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Adverbial reinforcement of demonstratives in dialectal German

Authors:

Philipp Rauth ,

Universität des Saarlandes, DE
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Augustin Speyer

Universität des Saarlandes, DE
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Abstract

In the German dialects of Rhine and Moselle Franconian, demonstratives are reinforced by locative adverbs do/lo ‘here/there’ in order to emphasize their deictic strength. Interestingly, these adverbs can also appear in the intermediate position, i.e., between the demonstrative and the noun (e.g. das do Bier ‘that there beer’), which is not possible in most other varieties of European German. Our questionnaire study and several written and oral sources suggest that reinforcement has become mandatory in demonstrative contexts. We analyze this grammaticalization process as reanalysis of do/lo from a lexical head to the head of a functional Index Phrase. We also show that a functional DP-shell can better cope with this kind of syntactic change and with certain serialization facts concerning adjoined adjectives.

How to Cite: Rauth, P., & Speyer, A. (2021). Adverbial reinforcement of demonstratives in dialectal German. Glossa: A Journal of General Linguistics, 6(1), 4. DOI: http://doi.org/10.5334/gjgl.1166
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  Published on 18 Jan 2021
 Accepted on 11 Nov 2020            Submitted on 27 Nov 2019

1 INTRODUCTION

In colloquial Standard German, the only difference between definite determiners (1a) and demonstratives is emphatic stress in demonstrative contexts (1b).

    1. (1)
    1. a.
    1. Kannst
    2. Can
    1. du
    2. you
    1. die
    2. DET
    1. Frau
    2. woman
    1. SEHen?
    2. see
    1. ‘Can you see the woman?’
    1.  
    1. b.
    1. Kannst
    2. Can
    1. du
    2. you
    1. DIE
    2. DEM
    1. Frau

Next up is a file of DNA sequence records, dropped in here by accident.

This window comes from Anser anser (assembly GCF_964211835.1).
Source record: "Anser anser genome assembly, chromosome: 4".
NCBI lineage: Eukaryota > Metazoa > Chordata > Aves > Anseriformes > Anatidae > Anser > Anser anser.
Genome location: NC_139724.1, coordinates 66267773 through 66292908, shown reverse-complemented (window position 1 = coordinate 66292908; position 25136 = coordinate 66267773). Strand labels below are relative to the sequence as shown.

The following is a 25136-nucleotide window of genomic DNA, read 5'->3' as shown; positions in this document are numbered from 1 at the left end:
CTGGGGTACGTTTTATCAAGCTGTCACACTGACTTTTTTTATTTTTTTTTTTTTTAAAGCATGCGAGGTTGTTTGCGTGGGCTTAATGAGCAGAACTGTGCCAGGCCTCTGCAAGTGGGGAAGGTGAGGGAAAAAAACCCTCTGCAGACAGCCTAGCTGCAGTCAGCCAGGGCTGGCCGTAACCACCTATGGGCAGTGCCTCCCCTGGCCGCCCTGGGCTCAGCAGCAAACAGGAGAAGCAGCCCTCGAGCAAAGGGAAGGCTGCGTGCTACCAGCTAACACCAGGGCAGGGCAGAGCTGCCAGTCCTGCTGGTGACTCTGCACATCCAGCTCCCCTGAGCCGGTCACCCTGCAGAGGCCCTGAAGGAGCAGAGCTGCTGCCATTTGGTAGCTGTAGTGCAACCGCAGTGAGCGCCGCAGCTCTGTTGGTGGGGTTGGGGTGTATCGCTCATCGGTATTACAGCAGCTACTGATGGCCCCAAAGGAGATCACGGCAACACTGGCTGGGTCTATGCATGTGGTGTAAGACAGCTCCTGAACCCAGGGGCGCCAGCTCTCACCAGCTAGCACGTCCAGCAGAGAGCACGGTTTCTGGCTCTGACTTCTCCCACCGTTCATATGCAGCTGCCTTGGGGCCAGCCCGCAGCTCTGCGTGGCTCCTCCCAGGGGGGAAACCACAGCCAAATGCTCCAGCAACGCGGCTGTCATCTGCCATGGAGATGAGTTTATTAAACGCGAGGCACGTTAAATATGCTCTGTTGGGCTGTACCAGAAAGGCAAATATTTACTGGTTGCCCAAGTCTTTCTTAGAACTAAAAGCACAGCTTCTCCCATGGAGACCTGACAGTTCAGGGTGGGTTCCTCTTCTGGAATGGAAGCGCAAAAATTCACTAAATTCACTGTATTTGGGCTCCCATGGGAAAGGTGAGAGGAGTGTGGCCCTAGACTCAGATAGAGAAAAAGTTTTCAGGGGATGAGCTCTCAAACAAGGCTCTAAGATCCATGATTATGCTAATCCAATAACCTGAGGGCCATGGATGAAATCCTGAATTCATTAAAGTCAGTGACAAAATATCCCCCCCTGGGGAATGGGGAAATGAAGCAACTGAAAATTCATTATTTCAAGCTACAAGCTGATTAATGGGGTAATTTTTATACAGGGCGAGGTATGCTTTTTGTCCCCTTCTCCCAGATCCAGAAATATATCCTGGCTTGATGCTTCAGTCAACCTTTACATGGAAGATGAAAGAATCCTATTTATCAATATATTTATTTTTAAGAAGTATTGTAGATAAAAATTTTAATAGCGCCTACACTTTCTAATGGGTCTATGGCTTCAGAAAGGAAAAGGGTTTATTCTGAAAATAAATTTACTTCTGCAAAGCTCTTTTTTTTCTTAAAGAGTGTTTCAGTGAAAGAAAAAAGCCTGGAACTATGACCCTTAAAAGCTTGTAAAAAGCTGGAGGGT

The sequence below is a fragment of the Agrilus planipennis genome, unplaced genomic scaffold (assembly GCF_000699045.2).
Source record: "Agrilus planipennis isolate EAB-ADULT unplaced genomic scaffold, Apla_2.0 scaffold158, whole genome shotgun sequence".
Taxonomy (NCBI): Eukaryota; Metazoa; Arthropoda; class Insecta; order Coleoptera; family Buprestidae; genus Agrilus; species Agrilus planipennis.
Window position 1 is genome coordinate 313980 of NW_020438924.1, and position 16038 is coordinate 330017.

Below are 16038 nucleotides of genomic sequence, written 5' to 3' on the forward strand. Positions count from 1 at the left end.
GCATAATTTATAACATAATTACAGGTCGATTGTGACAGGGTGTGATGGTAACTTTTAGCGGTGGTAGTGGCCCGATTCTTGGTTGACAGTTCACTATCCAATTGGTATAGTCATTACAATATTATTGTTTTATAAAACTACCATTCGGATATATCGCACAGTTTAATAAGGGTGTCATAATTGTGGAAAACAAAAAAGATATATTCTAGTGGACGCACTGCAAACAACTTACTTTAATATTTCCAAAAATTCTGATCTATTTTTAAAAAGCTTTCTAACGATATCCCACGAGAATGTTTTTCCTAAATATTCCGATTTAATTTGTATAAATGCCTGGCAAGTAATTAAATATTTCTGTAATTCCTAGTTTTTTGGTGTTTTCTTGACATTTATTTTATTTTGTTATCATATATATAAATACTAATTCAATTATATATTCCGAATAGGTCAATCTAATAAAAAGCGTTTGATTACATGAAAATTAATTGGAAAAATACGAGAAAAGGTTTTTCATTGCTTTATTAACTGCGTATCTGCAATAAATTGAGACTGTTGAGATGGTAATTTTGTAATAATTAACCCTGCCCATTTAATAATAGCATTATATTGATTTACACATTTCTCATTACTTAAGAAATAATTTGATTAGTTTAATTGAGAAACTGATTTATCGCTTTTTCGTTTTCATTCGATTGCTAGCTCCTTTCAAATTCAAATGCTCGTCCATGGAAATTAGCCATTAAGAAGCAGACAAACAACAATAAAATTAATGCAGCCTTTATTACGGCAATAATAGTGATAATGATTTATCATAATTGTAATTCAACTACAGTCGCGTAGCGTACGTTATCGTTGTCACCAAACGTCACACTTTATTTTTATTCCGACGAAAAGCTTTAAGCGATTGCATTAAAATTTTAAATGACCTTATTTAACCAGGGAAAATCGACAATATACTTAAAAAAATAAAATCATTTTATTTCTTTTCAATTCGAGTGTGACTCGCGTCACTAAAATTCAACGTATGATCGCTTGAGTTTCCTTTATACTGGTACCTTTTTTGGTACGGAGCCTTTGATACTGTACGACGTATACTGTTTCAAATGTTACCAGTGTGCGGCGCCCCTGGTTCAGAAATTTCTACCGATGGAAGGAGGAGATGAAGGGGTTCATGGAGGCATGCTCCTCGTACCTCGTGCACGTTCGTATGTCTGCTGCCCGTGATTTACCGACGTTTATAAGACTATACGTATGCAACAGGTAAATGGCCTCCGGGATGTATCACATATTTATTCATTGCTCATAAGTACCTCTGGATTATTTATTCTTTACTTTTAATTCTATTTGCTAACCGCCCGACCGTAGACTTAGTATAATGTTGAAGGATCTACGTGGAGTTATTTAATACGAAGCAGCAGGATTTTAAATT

2. woman
    1. sehen?
    2. see
    1. ‘Can you see this woman?’

Due to this functional overload, locative adverbs such as da/dort or hier ‘there, here’ help to reinforce the deictic strength of the demonstrative determiner. This kind of reinforcement is common in many Germanic and Romance languages (see Brugè 1996; Bernstein 1997; Putnam 2006; Roehrs 2010). The position of these adverbs in colloquial Standard German is restricted to peripheral positions, i.e. preceding the determiner (2a) or following the noun (2b). The intermediate position between determiner and noun yields an ungrammatical construction (2c).

    1. (2)
    1. a.
    1.   Gib
    2.   give
    1. mir
    2. me
    1. da
    2. ADV
    1. das
    2. DEM
    1. Bier.
    2. beer
    1.   ‘Give me that beer (there).’
    1.  
    1. b.
    1.   Gib
    2.   give
    1. mir
    2. me
    1. das
    2. DEM
    1. Bier
    2. beer
    1. da.
    2. ADV
    1.  
    1. c.
    1. *Gib
    2.   give
    1. mir
    2. me
    1. das
    2. DEM
    1. da
    2. ADV
    1. Bier.
    2. beer

Similar to Putnam’s (2006) observations on Pennsylvania German, in the transition area between the German dialects of Rhine Franconian and Moselle Franconian,1 the position of locative adverbs do/lo is not restricted to peripheral positions (3a, b). Additionally, they can appear between the demonstrative and the noun (3c). Rhine Franconian uses the phonetic variant do of Standard German da, while Moselle Franconian has established the lexical variant lo. Both variants, however, derive from the same Early New High German form allda ‘there’.

    1. (3)
    1. a.
    1. Moselle Franconian (Fox 1955: 27)
    1. weil
    2. now
    1. kommt
    2. comes
    1. lo
    2. ADV
    1. die
    2. DEM
    1. dreckig
    2. dirty
    1. Kurwel
    2. basket
    1. dazeschen
    2. between
    1. ‘Now this/that damn basket is getting in the way.’
    1.  
    1. b.
    1. Moselle Franconian (Braun & Peter 1999: 57)
    1. Awwer […]
    2. but
    1. wat
    2. what
    1. machschde
    2. make.you
    1. da
    2. then
    1. mét
    2. with
    1. der
    2. DEM
    1. Hónd
    2. dog
    1. lòò?
    2. ADV
    1. ‘But what are you going to do with this/that dog then?’
    1.  
    1. c.
    1. Rhine Franconian (Lang 2011: 25)
    1. Fier
    2. for
    1. all
    2. all
    1. die
    2. those
    1. wo
    2. who
    1. unner
    2. under
    1. der
    2. DEM
    1. doo
    2. ADV
    1. Hitz
    2. heat
    1. stöhne
    2. moan
    1. ‘For all of those who suffer from this/that heat.’